KIEV, Ukraine (AP) – Former Prime Minister Yulia Tymoshenko, who came to symbolize Ukraine’s Orange Revolution with her fiery speeches and chic style, signaled in an emotional, televised address Friday that she is joining the opposition to President Viktor Yushchenko, her comrade in arms in last year’s uprising.

The move by Tymoshenko, whom Yushchenko sacked Thursday, deals the president a huge setback. Her popularity rivals his, and she could become a formidable opponent in parliamentary elections just six months away.

“Today we are two different teams,” said Tymoshenko. “I think these two teams will go their own way. … Viktor Yushchenko and I will go to the elections on parallel paths.”

Yushchenko’s firing of Tymoshenko’s 7-month-old government, amid allegations of corruption, deepened a crisis that has diminished the popularity of the man whose dioxin poisoning and defiant stand against election fraud seized the world’s attention last year.

Tymoshenko controls a 41-person bloc in parliament – smaller than Yushchenko’s 96 but still a major force – and is likely to trigger at least a few high-profile defections.

“We will run as a separate and very powerful political force,” she said in a live broadcast.

Tymoshenko blamed the circle around Yushchenko for her government’s dismissal and the breakup of their union.

“I am sure it is not the president, it is his team,” Tymoshenko said. Still, she also had harsh words for Yushchenko, accusing him of turning against her in favor of corrupt allies.

Yushchenko said he had dismissed Tymoshenko’s government because it was too embroiled in internal bickering and was losing sight of their Orange Revolution promises. He also accepted the resignation of his close friend, chief of the Security and Defense Council, Petro Poroshenko.

Poroshenko and Tymoshenko had clashed from the onset of Yushchenko’s presidency, and Tymoshenko expressed frustration that she was sidelined, saying her popularity had apparently threatened the president’s inner circle.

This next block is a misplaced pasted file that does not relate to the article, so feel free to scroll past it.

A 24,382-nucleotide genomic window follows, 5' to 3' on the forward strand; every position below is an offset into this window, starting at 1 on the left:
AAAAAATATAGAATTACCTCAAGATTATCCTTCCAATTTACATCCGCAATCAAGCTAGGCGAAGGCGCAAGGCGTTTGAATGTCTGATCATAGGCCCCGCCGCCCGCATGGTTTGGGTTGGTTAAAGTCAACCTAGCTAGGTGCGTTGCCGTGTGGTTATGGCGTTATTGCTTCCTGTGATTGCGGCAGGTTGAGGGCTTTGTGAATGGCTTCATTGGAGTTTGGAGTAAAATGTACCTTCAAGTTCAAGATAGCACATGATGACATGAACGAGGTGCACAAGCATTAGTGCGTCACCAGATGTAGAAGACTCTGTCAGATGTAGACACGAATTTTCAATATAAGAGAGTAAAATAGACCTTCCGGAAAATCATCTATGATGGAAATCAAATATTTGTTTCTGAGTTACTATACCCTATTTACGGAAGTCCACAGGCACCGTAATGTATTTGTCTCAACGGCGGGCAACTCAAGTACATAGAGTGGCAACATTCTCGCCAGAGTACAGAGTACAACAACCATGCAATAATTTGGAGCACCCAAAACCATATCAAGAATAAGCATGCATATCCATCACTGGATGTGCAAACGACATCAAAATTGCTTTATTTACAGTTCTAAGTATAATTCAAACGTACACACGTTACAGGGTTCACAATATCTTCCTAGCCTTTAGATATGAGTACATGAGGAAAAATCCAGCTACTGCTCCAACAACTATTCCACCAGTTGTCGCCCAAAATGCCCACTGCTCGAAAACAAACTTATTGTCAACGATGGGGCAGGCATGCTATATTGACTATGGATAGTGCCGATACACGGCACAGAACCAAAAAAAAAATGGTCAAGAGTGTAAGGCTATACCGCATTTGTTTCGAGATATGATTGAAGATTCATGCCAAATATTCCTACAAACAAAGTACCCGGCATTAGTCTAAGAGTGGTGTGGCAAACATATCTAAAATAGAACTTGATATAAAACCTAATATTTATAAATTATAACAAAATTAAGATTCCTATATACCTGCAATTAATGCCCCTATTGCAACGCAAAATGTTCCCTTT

Asked if Yushchenko betrayed her, she answered obliquely: “I forgive him.”

Calling the recent developments terrible, she said she initially had hope that she could find a “solution” with Yushchenko.

Tymoshenko, a talented orator, had whipped up the crowds in Kiev’s Independence Square last fall and winter, motivating hundreds of thousands to carry the Orange Revolution and Yushchenko to election victory. She spoke with the same earnestness Friday, repeatedly telling Ukrainians that she wanted their advice.

“She spoke with such honest eyes – but to what extent she was telling the truth I don’t know, although I would like to believe her,” said Valentina Lyubyva, a 51-year-old housewife. “I feel sorry for her.”

Tymoshenko said she “failed to find understanding with Yushchenko’s environment, with his team.”

She accused the president of making unreasonable demands on her as they held marathon meetings this week in a bid to resolve the crisis.

Tymoshenko said she tried until the last minute Thursday morning to reach an agreement with Yushchenko that would preserve their union. But then Poroshenko, the chief financier of the revolution, entered the room in tears, complaining that parliament had stripped him of his lawmaker status, Tymoshenko said.

Yushchenko turned back to Tymoshenko and said: “It’s over.”

“Then the president left, practically breaking down our unity, our perspective, the future of the country,” said Tymoshenko.

Twenty minutes later, Yushchenko announced he was dismissing the government, she said.


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